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In re Nosal

Court of Appeals of Columbia District

April 2, 2015


Argued December 4, 2014

A Suspended Member of the Bar of the District of Columbia Court of Appeals. (Bar Registration No. 167668). (BDN 57-14).

David U. Fierst was on the brief for respondent.

Wallace E. Shipp, Jr., Bar Counsel, and William R. Ross, Assistant Bar Counsel, were on the brief for the Office of Bar Counsel.

Before FISHER and BLACKBURNE-RIGSBY, Associate Judges, and FERREN, Senior Judge.


Page 920

Per Curiam

By order of the Supreme Court of Illinois, respondent Chester Nosal was suspended from the practice of law for two years and until further order of the court for numerous acts of professional misconduct. Upon notice of respondent's suspension, this court notified and temporarily suspended respondent from the practice of law in the District of Columbia, pending proceedings to determine whether to impose reciprocal discipline, with instructions for respondent to show cause for why we should not do so, pursuant to D.C. Bar R. XI, § 11 (d). Respondent requests a de novo evidentiary hearing to demonstrate that the Illinois suspension was not supported by the evidence. Bar Counsel recommends identical reciprocal discipline of two years suspension with a fitness requirement. Because " reciprocal discipline proceedings are not a forum to reargue the foreign discipline," In re Zdravkovich, 831 A.2d 964, 969 (D.C. 2003), we adopt Bar Counsel's recommendation.

Respondent's violations of the Illinois Rules of Professional Conduct (" Illinois Rules" ) stem from his involvement with Capacitive Deionization Technology Systems, Inc. (" CDT" ), a Texas company. The Illinois Attorney Registration and Disciplinary Commission (" Commission" ) found that an attorney-client relationship existed between respondent and CDT from 1999 through 2007, and that during this time respondent engaged in various acts of self-dealing without disclosing conflicts of interest or obtaining informed consent, including acting as a lender for multiple high-interest loans and converting notes given in lieu of outstanding attorney fees to stock in CDT. Ultimately, respondent's transactions gave him an ownership interest in CDT between eleven and fifteen percent. Additionally, the Commission found that respondent made false statements to the United States District Court for the Northern District of Texas and to the Commission regarding the time period in which he represented CDT. Finally, the Commission found that respondent knowingly failed to cooperate with its investigation and ignored a subpoena requiring respondent to appear before it. In reaching its decision to suspend respondent, the Commission considered documentary evidence of respondent's agreements with CDT, testimony from a CDT board member and its CEO, and respondent's filing characterized as a " Motion to Strike and Dismiss," in which he contested the facts at issue.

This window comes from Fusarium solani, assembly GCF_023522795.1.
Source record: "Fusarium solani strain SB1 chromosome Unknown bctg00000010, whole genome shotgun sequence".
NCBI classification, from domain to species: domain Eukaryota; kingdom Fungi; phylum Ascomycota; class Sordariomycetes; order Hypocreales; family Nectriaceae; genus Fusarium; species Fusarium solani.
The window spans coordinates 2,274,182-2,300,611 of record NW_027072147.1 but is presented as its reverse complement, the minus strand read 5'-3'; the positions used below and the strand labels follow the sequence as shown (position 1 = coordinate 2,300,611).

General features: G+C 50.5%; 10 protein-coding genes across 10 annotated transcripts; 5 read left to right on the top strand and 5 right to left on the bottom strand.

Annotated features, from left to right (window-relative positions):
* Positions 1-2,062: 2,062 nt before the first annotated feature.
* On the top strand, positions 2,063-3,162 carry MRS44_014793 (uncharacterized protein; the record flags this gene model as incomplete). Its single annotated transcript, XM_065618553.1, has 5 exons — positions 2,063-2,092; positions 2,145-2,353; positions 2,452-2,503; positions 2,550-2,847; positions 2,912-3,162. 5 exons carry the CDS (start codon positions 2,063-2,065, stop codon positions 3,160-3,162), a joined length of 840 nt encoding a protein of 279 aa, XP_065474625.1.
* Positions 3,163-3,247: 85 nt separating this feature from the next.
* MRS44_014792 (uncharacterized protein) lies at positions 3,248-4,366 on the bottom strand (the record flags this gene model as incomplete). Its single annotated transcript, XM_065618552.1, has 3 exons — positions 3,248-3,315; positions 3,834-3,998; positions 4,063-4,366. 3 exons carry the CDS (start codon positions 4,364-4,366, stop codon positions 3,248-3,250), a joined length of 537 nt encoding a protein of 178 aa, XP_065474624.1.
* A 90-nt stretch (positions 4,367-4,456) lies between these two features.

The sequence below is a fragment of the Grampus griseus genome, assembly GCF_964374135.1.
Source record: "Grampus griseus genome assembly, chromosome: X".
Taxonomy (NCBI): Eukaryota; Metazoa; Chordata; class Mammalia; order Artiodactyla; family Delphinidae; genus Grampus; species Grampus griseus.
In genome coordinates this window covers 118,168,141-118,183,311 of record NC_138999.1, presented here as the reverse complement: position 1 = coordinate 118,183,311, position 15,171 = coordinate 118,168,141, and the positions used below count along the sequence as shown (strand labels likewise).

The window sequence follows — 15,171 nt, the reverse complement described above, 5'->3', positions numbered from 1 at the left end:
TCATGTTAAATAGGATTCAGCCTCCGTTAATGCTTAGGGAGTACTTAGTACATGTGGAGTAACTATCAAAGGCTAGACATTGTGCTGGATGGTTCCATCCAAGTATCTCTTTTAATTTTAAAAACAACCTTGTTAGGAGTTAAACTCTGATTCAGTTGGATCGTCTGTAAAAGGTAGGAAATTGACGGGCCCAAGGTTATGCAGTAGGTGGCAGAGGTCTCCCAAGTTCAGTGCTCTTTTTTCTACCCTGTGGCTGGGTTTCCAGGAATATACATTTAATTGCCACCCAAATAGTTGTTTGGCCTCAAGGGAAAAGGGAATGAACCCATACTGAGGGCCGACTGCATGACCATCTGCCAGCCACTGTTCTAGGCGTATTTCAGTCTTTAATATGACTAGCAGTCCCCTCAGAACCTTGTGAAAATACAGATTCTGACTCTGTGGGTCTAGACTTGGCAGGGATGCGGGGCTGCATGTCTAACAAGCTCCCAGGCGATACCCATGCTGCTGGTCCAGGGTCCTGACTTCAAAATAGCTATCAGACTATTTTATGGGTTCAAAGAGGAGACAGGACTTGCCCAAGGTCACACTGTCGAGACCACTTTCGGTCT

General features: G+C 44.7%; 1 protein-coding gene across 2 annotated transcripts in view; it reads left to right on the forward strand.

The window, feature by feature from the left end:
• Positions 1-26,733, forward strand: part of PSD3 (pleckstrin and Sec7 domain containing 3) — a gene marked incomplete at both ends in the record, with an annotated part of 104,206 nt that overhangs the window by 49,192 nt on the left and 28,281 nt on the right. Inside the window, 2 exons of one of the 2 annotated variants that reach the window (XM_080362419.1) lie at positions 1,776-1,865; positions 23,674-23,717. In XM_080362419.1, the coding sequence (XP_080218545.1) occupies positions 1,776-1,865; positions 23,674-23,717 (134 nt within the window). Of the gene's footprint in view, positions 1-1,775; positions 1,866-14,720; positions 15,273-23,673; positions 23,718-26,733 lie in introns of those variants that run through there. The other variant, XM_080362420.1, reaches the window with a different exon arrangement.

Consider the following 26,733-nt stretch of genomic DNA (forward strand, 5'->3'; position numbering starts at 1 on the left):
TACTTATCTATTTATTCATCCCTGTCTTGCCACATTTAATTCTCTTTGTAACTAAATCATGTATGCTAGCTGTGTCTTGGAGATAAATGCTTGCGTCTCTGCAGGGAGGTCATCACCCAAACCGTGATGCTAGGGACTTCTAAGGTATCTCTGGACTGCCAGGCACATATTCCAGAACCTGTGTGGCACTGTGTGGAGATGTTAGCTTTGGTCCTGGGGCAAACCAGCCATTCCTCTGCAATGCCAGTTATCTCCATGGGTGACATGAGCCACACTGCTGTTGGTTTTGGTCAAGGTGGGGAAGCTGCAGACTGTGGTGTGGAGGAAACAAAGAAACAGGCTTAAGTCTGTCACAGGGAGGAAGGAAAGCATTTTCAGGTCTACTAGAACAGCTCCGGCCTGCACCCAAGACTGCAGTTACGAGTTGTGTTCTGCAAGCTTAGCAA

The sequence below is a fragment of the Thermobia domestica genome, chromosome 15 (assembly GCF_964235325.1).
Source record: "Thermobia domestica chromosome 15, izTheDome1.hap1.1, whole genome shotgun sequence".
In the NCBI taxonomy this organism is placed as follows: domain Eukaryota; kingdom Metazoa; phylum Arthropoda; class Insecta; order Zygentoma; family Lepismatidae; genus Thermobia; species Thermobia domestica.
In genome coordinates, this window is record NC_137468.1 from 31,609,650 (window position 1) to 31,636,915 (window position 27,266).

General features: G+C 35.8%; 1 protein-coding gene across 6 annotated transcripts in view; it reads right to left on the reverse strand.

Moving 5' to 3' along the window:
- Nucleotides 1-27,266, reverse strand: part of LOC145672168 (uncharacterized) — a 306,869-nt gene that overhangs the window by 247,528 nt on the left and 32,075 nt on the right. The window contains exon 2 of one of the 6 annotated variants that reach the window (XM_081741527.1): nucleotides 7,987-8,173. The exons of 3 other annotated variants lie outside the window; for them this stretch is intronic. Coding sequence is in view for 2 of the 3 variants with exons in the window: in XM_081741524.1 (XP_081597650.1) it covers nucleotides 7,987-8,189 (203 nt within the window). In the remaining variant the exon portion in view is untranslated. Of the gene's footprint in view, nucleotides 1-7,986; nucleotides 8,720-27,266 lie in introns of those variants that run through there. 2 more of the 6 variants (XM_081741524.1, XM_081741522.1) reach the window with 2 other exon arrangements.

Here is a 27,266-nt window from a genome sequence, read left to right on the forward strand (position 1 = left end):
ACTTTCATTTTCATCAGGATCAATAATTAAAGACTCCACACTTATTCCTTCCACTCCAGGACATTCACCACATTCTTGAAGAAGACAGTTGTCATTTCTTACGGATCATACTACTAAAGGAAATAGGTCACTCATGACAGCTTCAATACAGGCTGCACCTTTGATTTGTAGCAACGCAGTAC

Respondent declined to participate in the Illinois proceedings, either in person or through counsel. Instead, respondent repeatedly contested the Commission's jurisdiction through various filings, announcing that he " never agreed to perpetual subjugation to the jurisdiction of the Illinois Supreme Court nor the bloated Commission" and " will not be participating in the

Page 921

Commission's proceedings" and " will not file a brief," and the Commission repeatedly informed respondent that its jurisdiction was proper. As the proceedings commenced in his absence, respondent threatened to take action against the Commission in federal court and filed a " Notice to Cease and Desist," but did not prevent the Commission from holding a hearing and issuing its final report recommending respondent's suspension. Respondent now requests an evidentiary hearing in the District of Columbia, contending that reciprocal discipline would be unfair because the Commission's decision was based on a one-sided record, due to respondent's absence from the proceedings. Respondent contends that he was absent because he reasonably believed, in good faith, that the Commission had no jurisdiction over him, as he had not practiced in Illinois for several decades, had retired from the Illinois bar,[1] and the conduct at issue had no connection with Illinois.

We have adopted a " rigid standard" in reciprocal discipline cases, " presumptively impos[ing] identical reciprocal discipline, unless the attorney demonstrates by clear and convincing evidence that the case falls within one of five specified exceptions articulated in [D.C. Bar Rule XI, § 11 (c)]." In re Zdravkovich, supra, 831 A.2d at 968. These five exceptions are:

(1) The procedure elsewhere was so lacking in notice or opportunity to be heard as to constitute a ...

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